I’ve been anticipating for many months what it would feel like to drive out of Seattle, passing through downtown with new buildings that seem to have popped up overnight (there was one that looked like a series of boxes piled one on top of the other); doing that unnerving merge from I-5 onto 90 for the last time; pulling down my sunglasses so I can see in the tunnels leading out of Seattle and through Mercer Island (there’s one that gets uncomfortably narrow at a certain point, which is also the point that someone always is riding on my tail); crossing the last stretch of Lake Washington to Bellevue, and on to Issaquah and Sammamish and Snoqualmie.
The sun was shining but ahead of me the skies were gray. Wisps, and more, of clouds hung in the Cascades, and I kept wishing I could drive and take pictures at the same time. The higher I climbed, the closer the gray got and then I got to experience what it’s like to be inside a cloud. Wet. The rain started slowly but the higher I climbed, the harder the windshield wipers had to work. I’ve crossed the pass before but never alone, and never with my backseat filled with Christmas cactuses and jade plants and my grandson’s tiny baobab tree.
The rain slowed and then stopped as I began the long descent to the flat gold of the Eastern side of the mountains. There were acres of wind turbines, a different kind of farming to accompany the potatoes and all the other crops the land produces there. At my first pitstop, there was a phalanx of parked trucks and a couple of odd artifacts on a picnic table.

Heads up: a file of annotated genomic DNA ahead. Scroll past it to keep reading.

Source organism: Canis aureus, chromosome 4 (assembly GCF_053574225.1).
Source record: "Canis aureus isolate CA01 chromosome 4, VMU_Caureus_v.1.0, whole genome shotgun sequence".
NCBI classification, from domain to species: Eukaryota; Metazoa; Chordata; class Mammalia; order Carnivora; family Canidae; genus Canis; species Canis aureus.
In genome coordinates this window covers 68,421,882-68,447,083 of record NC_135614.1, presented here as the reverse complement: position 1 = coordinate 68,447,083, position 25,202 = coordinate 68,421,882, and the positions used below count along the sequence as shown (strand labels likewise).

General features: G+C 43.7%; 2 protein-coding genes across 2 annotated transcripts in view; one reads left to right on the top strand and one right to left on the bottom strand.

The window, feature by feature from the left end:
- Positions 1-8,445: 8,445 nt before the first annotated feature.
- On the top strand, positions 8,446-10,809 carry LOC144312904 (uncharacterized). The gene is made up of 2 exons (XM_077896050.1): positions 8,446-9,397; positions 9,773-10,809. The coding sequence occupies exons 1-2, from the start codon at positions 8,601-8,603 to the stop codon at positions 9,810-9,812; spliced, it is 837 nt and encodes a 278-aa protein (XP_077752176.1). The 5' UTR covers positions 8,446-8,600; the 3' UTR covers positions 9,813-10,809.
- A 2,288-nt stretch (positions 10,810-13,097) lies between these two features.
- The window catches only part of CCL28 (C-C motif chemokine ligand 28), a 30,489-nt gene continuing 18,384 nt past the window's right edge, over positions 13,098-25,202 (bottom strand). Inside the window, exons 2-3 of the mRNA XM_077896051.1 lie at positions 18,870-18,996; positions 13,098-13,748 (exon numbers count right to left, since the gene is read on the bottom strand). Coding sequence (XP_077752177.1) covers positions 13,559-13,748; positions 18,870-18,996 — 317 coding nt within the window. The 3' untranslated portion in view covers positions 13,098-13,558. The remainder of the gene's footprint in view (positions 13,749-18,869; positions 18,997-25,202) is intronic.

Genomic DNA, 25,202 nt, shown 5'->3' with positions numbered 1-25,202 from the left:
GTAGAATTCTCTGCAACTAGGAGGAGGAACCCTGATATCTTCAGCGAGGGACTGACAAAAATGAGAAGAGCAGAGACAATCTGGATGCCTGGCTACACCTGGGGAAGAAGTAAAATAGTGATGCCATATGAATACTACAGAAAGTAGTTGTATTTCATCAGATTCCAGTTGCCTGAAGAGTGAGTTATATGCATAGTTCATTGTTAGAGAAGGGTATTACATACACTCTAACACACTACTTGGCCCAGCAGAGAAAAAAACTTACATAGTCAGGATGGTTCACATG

A friend called while I was at the next rest stop (I’m making an effort to get out of the car and walk around every hour and a half or so). I had thought I was fine until I heard her voice. “Just checking in,” she said. “How’s it going?” Her voice and her reaching out to me across the miles that are starting to grow between us, cracked me open and I could feel, instead of just knowing in my head, what a big wrench this is.
Other friends have been texting all through the day and into the evening. Some are tracking my progress via Find My, and I can feel the love that is accompanying me. I know this is the right move, and I am driving towards loving family who have set up an air mattress and other supplies that I’ll need in my new apartment in the weeks before my furniture and boxes arrive, after making their own trip on this same road. And, it’s more challenging than I had anticipated.
Somewhere along the way, “Local Hero” came on the Sirius E Street channel, and Bruce Springsteen sang to me: “These days I’m feeling all right, ‘cept I can’t tell my courage from my desperation.” Desperation is a bit strong, but the knowledge that I had to make a radical move has kept me on track for many months and will keep me going as I cross states that feel like foreign lands (Idaho, Montana, Wyoming, South Dakota) and head for my new home.
Driving is not the hard part. The hard part is sitting alone in a hotel room. But it gets a lot easier when I set up my computer and focus on the screen and let words come out of my fingertips.